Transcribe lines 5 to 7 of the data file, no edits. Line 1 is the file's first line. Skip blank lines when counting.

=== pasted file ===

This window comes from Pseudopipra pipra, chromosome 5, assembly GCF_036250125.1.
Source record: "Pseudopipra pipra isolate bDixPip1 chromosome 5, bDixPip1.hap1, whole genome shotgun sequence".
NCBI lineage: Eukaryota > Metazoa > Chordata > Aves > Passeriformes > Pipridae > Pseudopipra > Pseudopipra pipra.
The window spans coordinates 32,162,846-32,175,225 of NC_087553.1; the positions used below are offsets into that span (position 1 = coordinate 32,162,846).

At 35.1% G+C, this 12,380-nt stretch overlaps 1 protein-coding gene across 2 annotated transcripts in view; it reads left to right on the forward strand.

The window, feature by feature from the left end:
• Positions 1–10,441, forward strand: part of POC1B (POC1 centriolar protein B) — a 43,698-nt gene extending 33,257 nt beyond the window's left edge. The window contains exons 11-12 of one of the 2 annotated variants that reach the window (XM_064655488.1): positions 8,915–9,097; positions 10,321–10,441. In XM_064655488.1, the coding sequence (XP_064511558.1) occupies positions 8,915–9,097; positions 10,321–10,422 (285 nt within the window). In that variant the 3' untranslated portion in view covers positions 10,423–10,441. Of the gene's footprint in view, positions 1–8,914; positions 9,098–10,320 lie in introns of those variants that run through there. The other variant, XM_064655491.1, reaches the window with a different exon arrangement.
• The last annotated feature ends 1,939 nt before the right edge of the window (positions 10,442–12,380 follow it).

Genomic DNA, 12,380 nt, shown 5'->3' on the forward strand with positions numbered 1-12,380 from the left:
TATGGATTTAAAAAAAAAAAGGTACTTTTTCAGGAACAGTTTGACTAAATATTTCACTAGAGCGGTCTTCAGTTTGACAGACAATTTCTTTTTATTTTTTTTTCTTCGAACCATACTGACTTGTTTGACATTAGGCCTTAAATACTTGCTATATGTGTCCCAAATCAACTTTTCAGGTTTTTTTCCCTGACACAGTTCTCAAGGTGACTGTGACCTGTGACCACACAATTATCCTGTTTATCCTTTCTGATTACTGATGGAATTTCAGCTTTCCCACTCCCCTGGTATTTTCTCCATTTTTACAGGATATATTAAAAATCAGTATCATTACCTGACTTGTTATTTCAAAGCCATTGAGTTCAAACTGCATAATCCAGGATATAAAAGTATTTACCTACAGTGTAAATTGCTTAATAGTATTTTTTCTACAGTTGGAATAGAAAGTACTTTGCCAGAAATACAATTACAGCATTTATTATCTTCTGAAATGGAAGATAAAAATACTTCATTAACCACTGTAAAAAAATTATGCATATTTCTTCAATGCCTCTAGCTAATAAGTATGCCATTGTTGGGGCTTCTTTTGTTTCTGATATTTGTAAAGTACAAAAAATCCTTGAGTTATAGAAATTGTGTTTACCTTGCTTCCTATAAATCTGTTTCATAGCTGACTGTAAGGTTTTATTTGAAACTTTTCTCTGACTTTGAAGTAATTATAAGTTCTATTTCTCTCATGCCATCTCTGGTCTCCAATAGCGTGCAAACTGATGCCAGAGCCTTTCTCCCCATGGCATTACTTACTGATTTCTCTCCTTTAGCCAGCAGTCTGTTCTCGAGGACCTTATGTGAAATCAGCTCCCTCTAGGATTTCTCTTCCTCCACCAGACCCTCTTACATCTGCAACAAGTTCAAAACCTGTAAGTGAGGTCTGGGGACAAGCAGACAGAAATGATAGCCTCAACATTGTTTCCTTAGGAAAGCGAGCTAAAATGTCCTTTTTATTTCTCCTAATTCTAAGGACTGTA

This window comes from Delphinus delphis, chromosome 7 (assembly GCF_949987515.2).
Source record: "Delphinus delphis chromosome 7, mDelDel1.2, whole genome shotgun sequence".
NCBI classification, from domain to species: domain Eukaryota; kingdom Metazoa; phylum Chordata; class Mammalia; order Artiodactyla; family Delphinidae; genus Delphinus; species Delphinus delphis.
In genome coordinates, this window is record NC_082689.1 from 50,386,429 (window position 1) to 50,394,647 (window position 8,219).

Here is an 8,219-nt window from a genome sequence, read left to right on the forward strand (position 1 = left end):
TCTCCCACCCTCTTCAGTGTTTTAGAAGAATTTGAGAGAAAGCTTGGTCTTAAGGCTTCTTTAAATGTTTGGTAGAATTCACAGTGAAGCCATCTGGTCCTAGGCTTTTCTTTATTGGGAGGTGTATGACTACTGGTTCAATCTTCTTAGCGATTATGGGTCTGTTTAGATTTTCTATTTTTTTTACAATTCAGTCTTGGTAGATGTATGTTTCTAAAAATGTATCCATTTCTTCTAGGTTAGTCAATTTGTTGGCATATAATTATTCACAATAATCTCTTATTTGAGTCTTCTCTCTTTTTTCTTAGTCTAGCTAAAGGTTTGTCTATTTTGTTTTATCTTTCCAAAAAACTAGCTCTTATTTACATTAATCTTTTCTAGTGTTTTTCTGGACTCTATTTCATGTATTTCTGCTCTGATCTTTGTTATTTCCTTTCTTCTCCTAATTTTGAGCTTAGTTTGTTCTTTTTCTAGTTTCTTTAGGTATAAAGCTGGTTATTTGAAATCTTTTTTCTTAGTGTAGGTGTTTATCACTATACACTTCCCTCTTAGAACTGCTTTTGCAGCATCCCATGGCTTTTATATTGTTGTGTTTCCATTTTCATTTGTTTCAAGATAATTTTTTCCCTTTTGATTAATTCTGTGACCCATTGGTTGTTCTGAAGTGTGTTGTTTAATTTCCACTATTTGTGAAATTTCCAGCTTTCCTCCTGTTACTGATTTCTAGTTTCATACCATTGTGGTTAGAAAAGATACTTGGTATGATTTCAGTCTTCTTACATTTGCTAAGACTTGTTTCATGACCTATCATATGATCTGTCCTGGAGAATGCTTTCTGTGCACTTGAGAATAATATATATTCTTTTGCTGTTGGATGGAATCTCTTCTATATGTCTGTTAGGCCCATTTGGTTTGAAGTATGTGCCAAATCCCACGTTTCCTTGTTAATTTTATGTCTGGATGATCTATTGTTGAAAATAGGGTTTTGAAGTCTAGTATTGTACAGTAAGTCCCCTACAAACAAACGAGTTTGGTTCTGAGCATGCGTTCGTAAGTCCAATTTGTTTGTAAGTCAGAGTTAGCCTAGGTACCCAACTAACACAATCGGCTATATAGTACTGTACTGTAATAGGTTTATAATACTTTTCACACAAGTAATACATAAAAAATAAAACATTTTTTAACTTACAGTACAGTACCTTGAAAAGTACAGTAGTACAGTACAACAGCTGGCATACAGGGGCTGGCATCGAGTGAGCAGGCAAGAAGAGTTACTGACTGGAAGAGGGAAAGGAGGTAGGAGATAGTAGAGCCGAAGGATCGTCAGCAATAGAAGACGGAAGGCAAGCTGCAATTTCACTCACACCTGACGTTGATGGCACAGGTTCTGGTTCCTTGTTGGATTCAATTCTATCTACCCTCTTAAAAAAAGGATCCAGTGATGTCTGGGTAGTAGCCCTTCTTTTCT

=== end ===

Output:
At 35.1% G+C, this 12,380-nt stretch overlaps 1 protein-coding gene across 2 annotated transcripts in view; it reads left to right on the forward strand.

The window, feature by feature from the left end:
• Positions 1–10,441, forward strand: part of POC1B (POC1 centriolar protein B) — a 43,698-nt gene extending 33,257 nt beyond the window's left edge. The window contains exons 11-12 of one of the 2 annotated variants that reach the window (XM_064655488.1): positions 8,915–9,097; positions 10,321–10,441. In XM_064655488.1, the coding sequence (XP_064511558.1) occupies positions 8,915–9,097; positions 10,321–10,422 (285 nt within the window). In that variant the 3' untranslated portion in view covers positions 10,423–10,441. Of the gene's footprint in view, positions 1–8,914; positions 9,098–10,320 lie in introns of those variants that run through there. The other variant, XM_064655491.1, reaches the window with a different exon arrangement.